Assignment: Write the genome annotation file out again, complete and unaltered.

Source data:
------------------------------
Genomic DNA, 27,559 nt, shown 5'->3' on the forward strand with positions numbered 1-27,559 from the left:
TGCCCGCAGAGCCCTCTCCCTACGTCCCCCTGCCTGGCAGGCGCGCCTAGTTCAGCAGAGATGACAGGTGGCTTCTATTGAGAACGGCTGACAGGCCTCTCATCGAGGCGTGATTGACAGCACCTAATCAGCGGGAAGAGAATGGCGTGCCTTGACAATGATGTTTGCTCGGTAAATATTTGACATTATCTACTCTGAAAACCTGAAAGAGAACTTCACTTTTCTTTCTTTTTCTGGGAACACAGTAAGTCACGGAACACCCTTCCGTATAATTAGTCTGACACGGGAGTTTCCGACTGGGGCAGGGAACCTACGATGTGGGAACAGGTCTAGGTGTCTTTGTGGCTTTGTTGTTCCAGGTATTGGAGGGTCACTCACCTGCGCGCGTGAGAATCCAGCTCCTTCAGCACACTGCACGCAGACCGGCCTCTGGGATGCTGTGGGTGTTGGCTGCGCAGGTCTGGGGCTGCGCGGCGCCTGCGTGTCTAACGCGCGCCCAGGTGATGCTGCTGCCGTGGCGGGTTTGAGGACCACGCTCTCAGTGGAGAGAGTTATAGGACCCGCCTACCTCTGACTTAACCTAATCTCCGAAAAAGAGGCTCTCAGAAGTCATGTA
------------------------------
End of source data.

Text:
Genomic DNA, 27,559 nt, shown 5'->3' on the forward strand with positions numbered 1-27,559 from the left:
TGCCCGCAGAGCCCTCTCCCTACGTCCCCCTGCCTGGCAGGCGCGCCTAGTTCAGCAGAGATGACAGGTGGCTTCTATTGAGAACGGCTGACAGGCCTCTCATCGAGGCGTGATTGACAGCACCTAATCAGCGGGAAGAGAATGGCGTGCCTTGACAATGATGTTTGCTCGGTAAATATTTGACATTATCTACTCTGAAAACCTGAAAGAGAACTTCACTTTTCTTTCTTTTTCTGGGAACACAGTAAGTCACGGAACACCCTTCCGTATAATTAGTCTGACACGGGAGTTTCCGACTGGGGCAGGGAACCTACGATGTGGGAACAGGTCTAGGTGTCTTTGTGGCTTTGTTGTTCCAGGTATTGGAGGGTCACTCACCTGCGCGCGTGAGAATCCAGCTCCTTCAGCACACTGCACGCAGACCGGCCTCTGGGATGCTGTGGGTGTTGGCTGCGCAGGTCTGGGGCTGCGCGGCGCCTGCGTGTCTAACGCGCGCCCAGGTGATGCTGCTGCCGTGGCGGGTTTGAGGACCACGCTCTCAGTGGAGAGAGTTATAGGACCCGCCTACCTCTGACTTAACCTAATCTCCGAAAAAGAGGCTCTCAGAAGTCATGTA